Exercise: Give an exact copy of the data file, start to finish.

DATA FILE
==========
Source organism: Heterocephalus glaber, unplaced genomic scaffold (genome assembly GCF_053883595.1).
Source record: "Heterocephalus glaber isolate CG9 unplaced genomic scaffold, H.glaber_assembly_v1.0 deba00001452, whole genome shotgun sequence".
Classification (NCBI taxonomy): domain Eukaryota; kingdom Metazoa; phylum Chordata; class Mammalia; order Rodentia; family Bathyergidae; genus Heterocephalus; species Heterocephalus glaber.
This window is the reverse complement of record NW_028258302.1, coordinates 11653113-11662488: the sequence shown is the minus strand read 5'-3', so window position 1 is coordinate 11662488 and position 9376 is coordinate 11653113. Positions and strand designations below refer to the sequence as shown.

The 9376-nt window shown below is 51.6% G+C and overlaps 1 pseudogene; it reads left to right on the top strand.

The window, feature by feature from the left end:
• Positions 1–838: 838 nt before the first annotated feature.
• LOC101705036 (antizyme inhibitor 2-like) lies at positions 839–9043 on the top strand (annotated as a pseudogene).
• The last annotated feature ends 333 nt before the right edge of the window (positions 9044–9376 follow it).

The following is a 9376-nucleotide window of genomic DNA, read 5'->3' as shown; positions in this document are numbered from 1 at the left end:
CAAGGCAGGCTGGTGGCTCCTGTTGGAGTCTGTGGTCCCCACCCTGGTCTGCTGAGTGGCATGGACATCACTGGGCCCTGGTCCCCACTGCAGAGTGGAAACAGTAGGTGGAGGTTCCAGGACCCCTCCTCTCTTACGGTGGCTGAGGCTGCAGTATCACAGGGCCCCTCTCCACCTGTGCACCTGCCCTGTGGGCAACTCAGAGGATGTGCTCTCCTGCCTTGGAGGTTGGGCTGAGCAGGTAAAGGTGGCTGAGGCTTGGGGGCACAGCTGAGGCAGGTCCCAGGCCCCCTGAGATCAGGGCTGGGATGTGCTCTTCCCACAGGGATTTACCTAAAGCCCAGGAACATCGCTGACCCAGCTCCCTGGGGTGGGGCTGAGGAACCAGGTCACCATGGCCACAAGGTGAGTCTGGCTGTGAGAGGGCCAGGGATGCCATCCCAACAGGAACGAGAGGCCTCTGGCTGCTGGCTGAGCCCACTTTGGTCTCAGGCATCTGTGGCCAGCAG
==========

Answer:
Source organism: Heterocephalus glaber, unplaced genomic scaffold (genome assembly GCF_053883595.1).
Source record: "Heterocephalus glaber isolate CG9 unplaced genomic scaffold, H.glaber_assembly_v1.0 deba00001452, whole genome shotgun sequence".
Classification (NCBI taxonomy): domain Eukaryota; kingdom Metazoa; phylum Chordata; class Mammalia; order Rodentia; family Bathyergidae; genus Heterocephalus; species Heterocephalus glaber.
This window is the reverse complement of record NW_028258302.1, coordinates 11653113-11662488: the sequence shown is the minus strand read 5'-3', so window position 1 is coordinate 11662488 and position 9376 is coordinate 11653113. Positions and strand designations below refer to the sequence as shown.

The 9376-nt window shown below is 51.6% G+C and overlaps 1 pseudogene; it reads left to right on the top strand.

The window, feature by feature from the left end:
• Positions 1–838: 838 nt before the first annotated feature.
• LOC101705036 (antizyme inhibitor 2-like) lies at positions 839–9043 on the top strand (annotated as a pseudogene).
• The last annotated feature ends 333 nt before the right edge of the window (positions 9044–9376 follow it).

The following is a 9376-nucleotide window of genomic DNA, read 5'->3' as shown; positions in this document are numbered from 1 at the left end:
CAAGGCAGGCTGGTGGCTCCTGTTGGAGTCTGTGGTCCCCACCCTGGTCTGCTGAGTGGCATGGACATCACTGGGCCCTGGTCCCCACTGCAGAGTGGAAACAGTAGGTGGAGGTTCCAGGACCCCTCCTCTCTTACGGTGGCTGAGGCTGCAGTATCACAGGGCCCCTCTCCACCTGTGCACCTGCCCTGTGGGCAACTCAGAGGATGTGCTCTCCTGCCTTGGAGGTTGGGCTGAGCAGGTAAAGGTGGCTGAGGCTTGGGGGCACAGCTGAGGCAGGTCCCAGGCCCCCTGAGATCAGGGCTGGGATGTGCTCTTCCCACAGGGATTTACCTAAAGCCCAGGAACATCGCTGACCCAGCTCCCTGGGGTGGGGCTGAGGAACCAGGTCACCATGGCCACAAGGTGAGTCTGGCTGTGAGAGGGCCAGGGATGCCATCCCAACAGGAACGAGAGGCCTCTGGCTGCTGGCTGAGCCCACTTTGGTCTCAGGCATCTGTGGCCAGCAG